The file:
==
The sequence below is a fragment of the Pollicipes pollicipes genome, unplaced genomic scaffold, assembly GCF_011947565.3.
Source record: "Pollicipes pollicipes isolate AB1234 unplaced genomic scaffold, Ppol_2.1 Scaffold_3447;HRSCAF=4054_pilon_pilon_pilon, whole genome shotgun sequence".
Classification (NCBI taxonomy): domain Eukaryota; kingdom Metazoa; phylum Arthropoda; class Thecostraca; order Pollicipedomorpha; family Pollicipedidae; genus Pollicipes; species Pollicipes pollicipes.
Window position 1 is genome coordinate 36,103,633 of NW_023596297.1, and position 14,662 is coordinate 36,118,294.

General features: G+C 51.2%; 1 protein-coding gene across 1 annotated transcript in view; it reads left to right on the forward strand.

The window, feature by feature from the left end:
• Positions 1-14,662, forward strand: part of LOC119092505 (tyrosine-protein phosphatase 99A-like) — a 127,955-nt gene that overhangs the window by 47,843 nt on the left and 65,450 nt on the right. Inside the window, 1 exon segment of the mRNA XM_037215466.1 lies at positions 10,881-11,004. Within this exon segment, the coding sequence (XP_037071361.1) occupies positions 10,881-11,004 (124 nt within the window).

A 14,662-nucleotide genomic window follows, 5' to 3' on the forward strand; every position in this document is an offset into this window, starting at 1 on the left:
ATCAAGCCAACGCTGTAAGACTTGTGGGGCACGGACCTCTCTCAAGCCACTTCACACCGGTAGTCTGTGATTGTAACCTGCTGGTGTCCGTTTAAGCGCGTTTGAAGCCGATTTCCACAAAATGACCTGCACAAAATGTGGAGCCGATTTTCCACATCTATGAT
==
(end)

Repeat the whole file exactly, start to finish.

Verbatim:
The sequence below is a fragment of the Pollicipes pollicipes genome, unplaced genomic scaffold, assembly GCF_011947565.3.
Source record: "Pollicipes pollicipes isolate AB1234 unplaced genomic scaffold, Ppol_2.1 Scaffold_3447;HRSCAF=4054_pilon_pilon_pilon, whole genome shotgun sequence".
Classification (NCBI taxonomy): domain Eukaryota; kingdom Metazoa; phylum Arthropoda; class Thecostraca; order Pollicipedomorpha; family Pollicipedidae; genus Pollicipes; species Pollicipes pollicipes.
Window position 1 is genome coordinate 36,103,633 of NW_023596297.1, and position 14,662 is coordinate 36,118,294.

General features: G+C 51.2%; 1 protein-coding gene across 1 annotated transcript in view; it reads left to right on the forward strand.

The window, feature by feature from the left end:
• Positions 1-14,662, forward strand: part of LOC119092505 (tyrosine-protein phosphatase 99A-like) — a 127,955-nt gene that overhangs the window by 47,843 nt on the left and 65,450 nt on the right. Inside the window, 1 exon segment of the mRNA XM_037215466.1 lies at positions 10,881-11,004. Within this exon segment, the coding sequence (XP_037071361.1) occupies positions 10,881-11,004 (124 nt within the window).

A 14,662-nucleotide genomic window follows, 5' to 3' on the forward strand; every position in this document is an offset into this window, starting at 1 on the left:
ATCAAGCCAACGCTGTAAGACTTGTGGGGCACGGACCTCTCTCAAGCCACTTCACACCGGTAGTCTGTGATTGTAACCTGCTGGTGTCCGTTTAAGCGCGTTTGAAGCCGATTTCCACAAAATGACCTGCACAAAATGTGGAGCCGATTTTCCACATCTATGAT